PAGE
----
Received: 13 September 2017 Revised: 25 January 2018 Accepted: 5 February 2018
Academic self-attributions for success and failure
in mathematics and school refusal
Cándido J. Inglés
M. Pilar Aparicio-Flores
José M. García-Fernández
University of Alicante
Miguel Hernández University of Elche
María Vicent, University of Alicante, Department
of DevelopmentalPsychologyand Didactics,
University of Alicante, 03690 San Vicente del
Raspeig (Alicante), Spain.
Ministerio de Economía y Competitividad,
Grant/Award Number: EDU2012-35124; Uni-
versidad de Alicante, Grant/Award Numbers:
GRE16-07, FPU, 2015-5995
The aim of this research is twofold: to analyze the mean differences
scores in mathematic self-attributions based on school refusal and
to verify its predictive capability on high scores in school refusal. The
Sydney Attribution Scale and the School Refusal Assessment Scale-
Revised were administered to 1078 Spanish students (50.8% boys)
aged between 8 and 11 years (M = 9.63; SD = 1.12). School refusers
based on negative affect or anxiety attributed their failures more
to the lack of capacity and effort, whereas students searching for
tangible reinforcements outside of the school were more likely to
attribute their successes to capacity. In turn, academic attributions
acted as both positive and negative predictors of high-school refusal.
Results are discussed considering more adaptive attributional styles.
academic self-attributions, mathematics, school refusal
The interest in determining the results of academic performance on a massive scale through international assessments
began during the mid-20th century. The International Association for the Evaluation of Educational Achievement initi-
ated these reports and mathematics was the first domain to be assessed. Today, the Program for International Student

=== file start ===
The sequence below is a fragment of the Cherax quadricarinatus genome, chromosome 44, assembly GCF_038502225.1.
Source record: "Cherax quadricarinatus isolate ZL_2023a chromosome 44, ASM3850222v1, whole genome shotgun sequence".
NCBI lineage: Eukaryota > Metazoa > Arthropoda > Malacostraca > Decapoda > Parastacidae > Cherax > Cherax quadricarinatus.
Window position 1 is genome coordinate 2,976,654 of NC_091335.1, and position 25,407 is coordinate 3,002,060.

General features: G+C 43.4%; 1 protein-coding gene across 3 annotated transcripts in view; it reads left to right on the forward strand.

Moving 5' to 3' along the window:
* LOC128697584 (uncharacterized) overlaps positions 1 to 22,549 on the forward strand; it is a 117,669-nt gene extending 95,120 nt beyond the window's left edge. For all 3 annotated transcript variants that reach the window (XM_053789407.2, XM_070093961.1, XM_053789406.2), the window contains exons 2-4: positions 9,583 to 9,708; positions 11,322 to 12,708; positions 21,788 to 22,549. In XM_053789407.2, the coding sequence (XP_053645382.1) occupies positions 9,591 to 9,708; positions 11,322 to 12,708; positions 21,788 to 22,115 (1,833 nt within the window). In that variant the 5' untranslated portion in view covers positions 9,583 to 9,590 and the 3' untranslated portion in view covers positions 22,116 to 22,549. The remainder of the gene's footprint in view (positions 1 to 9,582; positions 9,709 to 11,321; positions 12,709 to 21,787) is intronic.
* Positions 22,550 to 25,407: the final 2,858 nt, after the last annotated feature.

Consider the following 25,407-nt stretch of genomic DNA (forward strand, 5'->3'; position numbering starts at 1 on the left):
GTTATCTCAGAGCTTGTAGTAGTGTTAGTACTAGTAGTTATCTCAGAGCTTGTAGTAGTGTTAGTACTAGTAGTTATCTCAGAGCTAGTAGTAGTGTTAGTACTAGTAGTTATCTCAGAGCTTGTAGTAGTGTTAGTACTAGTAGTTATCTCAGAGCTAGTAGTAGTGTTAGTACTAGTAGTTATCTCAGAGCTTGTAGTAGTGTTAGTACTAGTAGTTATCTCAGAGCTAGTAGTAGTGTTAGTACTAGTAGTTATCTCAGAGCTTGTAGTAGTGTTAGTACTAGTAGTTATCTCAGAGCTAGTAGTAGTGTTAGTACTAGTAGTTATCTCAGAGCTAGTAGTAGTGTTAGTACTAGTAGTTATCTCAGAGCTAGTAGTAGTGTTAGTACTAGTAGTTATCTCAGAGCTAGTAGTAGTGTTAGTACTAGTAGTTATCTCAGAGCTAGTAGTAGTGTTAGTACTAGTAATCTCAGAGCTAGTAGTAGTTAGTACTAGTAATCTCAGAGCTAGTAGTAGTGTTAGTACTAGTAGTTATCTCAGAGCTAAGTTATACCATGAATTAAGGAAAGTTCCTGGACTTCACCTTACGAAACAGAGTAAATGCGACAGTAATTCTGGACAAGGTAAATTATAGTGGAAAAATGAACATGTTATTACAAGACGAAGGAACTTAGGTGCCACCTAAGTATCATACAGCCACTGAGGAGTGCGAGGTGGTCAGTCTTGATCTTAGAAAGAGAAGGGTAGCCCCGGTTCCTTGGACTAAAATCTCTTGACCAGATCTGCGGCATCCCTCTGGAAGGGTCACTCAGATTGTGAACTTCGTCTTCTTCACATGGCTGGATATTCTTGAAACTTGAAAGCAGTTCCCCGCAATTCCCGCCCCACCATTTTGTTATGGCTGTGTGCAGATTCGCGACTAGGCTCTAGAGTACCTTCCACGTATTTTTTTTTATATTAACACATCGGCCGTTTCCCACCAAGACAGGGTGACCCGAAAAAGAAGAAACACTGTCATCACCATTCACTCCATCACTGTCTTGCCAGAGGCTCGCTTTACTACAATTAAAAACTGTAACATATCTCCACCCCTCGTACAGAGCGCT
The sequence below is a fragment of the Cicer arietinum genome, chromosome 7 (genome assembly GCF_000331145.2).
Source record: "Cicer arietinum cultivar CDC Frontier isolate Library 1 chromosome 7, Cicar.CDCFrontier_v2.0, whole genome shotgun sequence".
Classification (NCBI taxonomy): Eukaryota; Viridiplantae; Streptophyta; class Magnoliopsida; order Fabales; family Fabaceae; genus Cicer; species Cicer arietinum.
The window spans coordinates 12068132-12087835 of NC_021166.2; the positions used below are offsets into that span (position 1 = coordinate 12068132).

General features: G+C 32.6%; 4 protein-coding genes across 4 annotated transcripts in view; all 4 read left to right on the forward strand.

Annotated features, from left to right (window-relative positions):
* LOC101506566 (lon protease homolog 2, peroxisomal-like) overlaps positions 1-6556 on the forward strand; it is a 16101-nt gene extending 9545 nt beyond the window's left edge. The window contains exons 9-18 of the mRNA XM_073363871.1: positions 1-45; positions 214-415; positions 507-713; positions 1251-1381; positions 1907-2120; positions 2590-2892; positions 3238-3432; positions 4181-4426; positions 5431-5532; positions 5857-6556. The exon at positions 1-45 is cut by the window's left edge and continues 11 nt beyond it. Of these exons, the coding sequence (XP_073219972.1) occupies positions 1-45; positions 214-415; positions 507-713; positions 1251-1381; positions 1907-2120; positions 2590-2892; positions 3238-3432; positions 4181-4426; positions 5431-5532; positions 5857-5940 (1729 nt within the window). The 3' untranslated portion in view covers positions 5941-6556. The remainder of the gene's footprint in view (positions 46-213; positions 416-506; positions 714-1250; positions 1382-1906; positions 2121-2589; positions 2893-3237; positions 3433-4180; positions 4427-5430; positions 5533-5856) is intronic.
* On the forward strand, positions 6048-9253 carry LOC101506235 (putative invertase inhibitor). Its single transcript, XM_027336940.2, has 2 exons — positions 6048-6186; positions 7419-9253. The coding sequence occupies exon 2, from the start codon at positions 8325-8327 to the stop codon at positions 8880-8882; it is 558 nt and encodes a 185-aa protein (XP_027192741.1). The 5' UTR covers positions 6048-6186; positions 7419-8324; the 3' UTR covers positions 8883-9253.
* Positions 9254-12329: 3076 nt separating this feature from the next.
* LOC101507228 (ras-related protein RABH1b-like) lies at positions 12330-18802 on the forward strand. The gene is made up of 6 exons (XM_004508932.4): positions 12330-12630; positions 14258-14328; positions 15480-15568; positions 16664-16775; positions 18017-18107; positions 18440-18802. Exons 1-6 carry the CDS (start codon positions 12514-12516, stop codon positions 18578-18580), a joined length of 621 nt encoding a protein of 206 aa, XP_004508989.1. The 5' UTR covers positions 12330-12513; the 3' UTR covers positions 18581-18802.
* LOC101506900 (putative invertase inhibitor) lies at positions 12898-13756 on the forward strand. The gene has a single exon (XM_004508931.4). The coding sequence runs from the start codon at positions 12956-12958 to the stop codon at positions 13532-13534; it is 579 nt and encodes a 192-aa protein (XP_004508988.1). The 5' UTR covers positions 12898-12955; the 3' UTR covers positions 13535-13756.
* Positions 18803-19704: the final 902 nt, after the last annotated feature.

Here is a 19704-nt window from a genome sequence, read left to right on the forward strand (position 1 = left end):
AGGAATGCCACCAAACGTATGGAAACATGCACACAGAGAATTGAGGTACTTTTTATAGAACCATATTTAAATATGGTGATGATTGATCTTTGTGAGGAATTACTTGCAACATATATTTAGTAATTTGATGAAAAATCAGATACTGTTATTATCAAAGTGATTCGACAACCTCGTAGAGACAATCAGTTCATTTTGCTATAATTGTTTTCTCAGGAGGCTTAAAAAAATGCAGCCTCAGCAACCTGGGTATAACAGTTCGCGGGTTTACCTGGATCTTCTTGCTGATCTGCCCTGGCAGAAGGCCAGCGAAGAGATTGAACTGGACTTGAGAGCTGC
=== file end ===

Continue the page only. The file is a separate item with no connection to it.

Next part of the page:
Assessment is one of the principal world scales used to evaluate the quality, equity, and efficiency of the educational
systems in the areas of mathematics, sciences, and reading. More and more countries are participating in this study.
In its first edition, held in 2000, 43 countries participated, while in the last edition of 2015, 72 countries from the five
continents participated, including the 34 belonging to the Organization for Economic Co-operation and Development
(OECD). In the latest reports produced by this organization, it has been noted that the academic performance of Span-
ish children has improved slightly in sciences and language, although it is below the OECD average for mathematics
(OECD, 2012, 2015).
Based on these results, current investigations highlight not only the cognitive determinants as variables that
influence educational achievement (Ruffing, Wach, Spinath, Brünken, & Karbach, 2015; Vaishnav, 2013), they also
take into account emotional variables, such as anxiety, motivation, or self-efficacy, which have been found to act as
explanatory factors of academic achievement in mathematics (Allen & Vallée-Tourangeau, 2016; Louis & Mistele,
2018 Wiley Periodicals, Inc. wileyonlinelibrary.com/journal/pits Psychol Schs. 2018;55:366–376.